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Jardin du Luxembourg (at the Palais du Luxembourg)

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Architect Salomon de Brosse designed the Palais du Luxembourg for Marie de Medici, mother of Louis XIII.

The palace took its name from the adjacent property, owned by the Duc de Luxembourg.

Although the Queen Mother resided there as of 1625, construction was not completed until 1631. It was modeled after the palaces of Florence, Italy, where Marie was raised, and has had quite a tumultuous history. Of the original interiors, not much remains, although works were commissioned from such masters as Peter Paul Rubens. During the French Revolution, the palace was used as a prison. Napoleon Bonaparte began his term as First Consul in residence there, and during the German Occupation of World War II, Hermann Goring used the palace as his headquarters for the Luftwaffe.

Today it is the home of the French Senate and admittance is by reservation only, and must be made far in advance.

The lovely Jardin du Luxembourg, on the other hand, belongs to all. It is a well-used, much loved, popular park. During Spring and Summer, the gardens are spectacular, sporting dazzling arrays of formal flower gardens, ablaze with color.

Pull up a metal park chair alongside the Grand Bassin and watch the children float their model sailboats. Puffy white clouds against the bluest of skies, hyacinths, daffodils, the sounds of laughter rejuvenate the city-weary brain.

The Fontaine des Medicis, a fanciful Baroque fountain and long fish pond, was built around 1630 in honor of the Queen and her Florentine roots.

In the summer, live concerts are scheduled regularly on the bandstand, and a café that spills out into the park, beneath tall trees, is a delightful place to sit.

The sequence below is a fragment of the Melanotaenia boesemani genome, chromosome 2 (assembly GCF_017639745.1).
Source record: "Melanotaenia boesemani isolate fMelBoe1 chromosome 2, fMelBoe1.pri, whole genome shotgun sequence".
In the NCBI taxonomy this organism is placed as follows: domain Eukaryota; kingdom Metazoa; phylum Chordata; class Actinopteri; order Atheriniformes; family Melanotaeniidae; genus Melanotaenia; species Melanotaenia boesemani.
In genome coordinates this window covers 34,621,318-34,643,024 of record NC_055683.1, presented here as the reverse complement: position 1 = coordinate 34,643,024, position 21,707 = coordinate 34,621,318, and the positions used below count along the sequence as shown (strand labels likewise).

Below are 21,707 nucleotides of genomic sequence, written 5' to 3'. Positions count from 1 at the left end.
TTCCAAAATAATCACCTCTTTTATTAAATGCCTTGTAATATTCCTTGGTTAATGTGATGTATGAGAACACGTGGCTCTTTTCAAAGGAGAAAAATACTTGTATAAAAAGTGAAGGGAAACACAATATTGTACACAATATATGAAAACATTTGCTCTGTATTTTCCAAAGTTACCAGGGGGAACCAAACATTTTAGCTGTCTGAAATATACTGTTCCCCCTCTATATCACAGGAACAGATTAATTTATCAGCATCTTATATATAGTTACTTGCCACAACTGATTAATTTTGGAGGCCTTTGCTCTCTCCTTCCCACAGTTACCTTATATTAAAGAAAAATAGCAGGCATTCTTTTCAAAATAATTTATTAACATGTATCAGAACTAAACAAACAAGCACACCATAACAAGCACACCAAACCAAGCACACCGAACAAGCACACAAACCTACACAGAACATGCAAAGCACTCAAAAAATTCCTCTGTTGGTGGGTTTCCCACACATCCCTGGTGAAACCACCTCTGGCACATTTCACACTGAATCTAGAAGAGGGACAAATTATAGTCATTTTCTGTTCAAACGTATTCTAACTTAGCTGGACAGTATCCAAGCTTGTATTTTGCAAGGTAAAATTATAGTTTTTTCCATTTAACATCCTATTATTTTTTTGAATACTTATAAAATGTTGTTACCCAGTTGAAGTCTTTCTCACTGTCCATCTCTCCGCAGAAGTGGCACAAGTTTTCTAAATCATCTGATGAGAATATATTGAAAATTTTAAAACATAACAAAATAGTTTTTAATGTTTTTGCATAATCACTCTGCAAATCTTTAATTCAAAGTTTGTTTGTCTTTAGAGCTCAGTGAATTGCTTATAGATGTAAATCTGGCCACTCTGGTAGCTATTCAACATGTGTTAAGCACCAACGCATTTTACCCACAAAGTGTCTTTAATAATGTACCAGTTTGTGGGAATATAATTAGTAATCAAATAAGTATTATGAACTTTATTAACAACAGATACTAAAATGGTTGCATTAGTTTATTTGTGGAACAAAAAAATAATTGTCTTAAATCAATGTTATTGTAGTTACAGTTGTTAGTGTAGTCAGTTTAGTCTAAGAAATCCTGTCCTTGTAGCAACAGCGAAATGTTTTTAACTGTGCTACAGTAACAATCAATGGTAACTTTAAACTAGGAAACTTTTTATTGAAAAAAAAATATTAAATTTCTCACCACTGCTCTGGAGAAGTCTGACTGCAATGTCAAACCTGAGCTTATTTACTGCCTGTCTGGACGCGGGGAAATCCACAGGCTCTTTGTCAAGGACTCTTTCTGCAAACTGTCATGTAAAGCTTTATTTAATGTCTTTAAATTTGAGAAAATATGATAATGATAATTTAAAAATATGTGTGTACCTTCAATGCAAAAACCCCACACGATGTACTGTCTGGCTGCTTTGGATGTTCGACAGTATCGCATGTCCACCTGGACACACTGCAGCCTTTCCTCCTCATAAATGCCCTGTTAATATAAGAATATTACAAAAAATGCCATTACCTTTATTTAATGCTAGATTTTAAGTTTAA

The great attraction for parents and kids is undoubtedly, the Theatre des Marionnettes, where classic guignols, puppet shows, entertain the young ones on Wednesday afternoons and weekends.

Stone terraces, sculptures and fountains grace the gardens, but in the southeast corner of the park, a most unusual establishment can be found.

Le Rucher de Luxembourg is a beekeeping school, founded by Henri Hamet in 1856. For a brief period, during Baron Haussmann’s urbanization campaign, the school was forced to close, but reopened in 1872 by decree of the Minister of Finance, allocating a certain amount of property to the school. Still going strong, and supported by the Senate, each year diplomas are still awarded, and in September, the Miel (honey) du Rucher du Luxembourg is sold at an exposition, celebrating the ongoing tradition of beekeeping in the Jardin du Luxembourg. Other places to find ruches (hives) in Paris are atop the two opera houses, and local honey can sometimes be purchased at Fauchon on the Place de la Madeleine.

FYI: At the eastern entrance of the gardens, at 2, place Edmond -Rostand, one of the boutiques of the patisserie Dalloyau can be found. Grab a scrumptious morsel of something to take into the park and enjoy Life the Medici way, one feast, one palace, one garden at a time.

Jardin du Luxembourg

Rue de Vaugirard, de Medici, Guyemer, Auguste-Comte
6th Arrondisement
RER: Luxembourg



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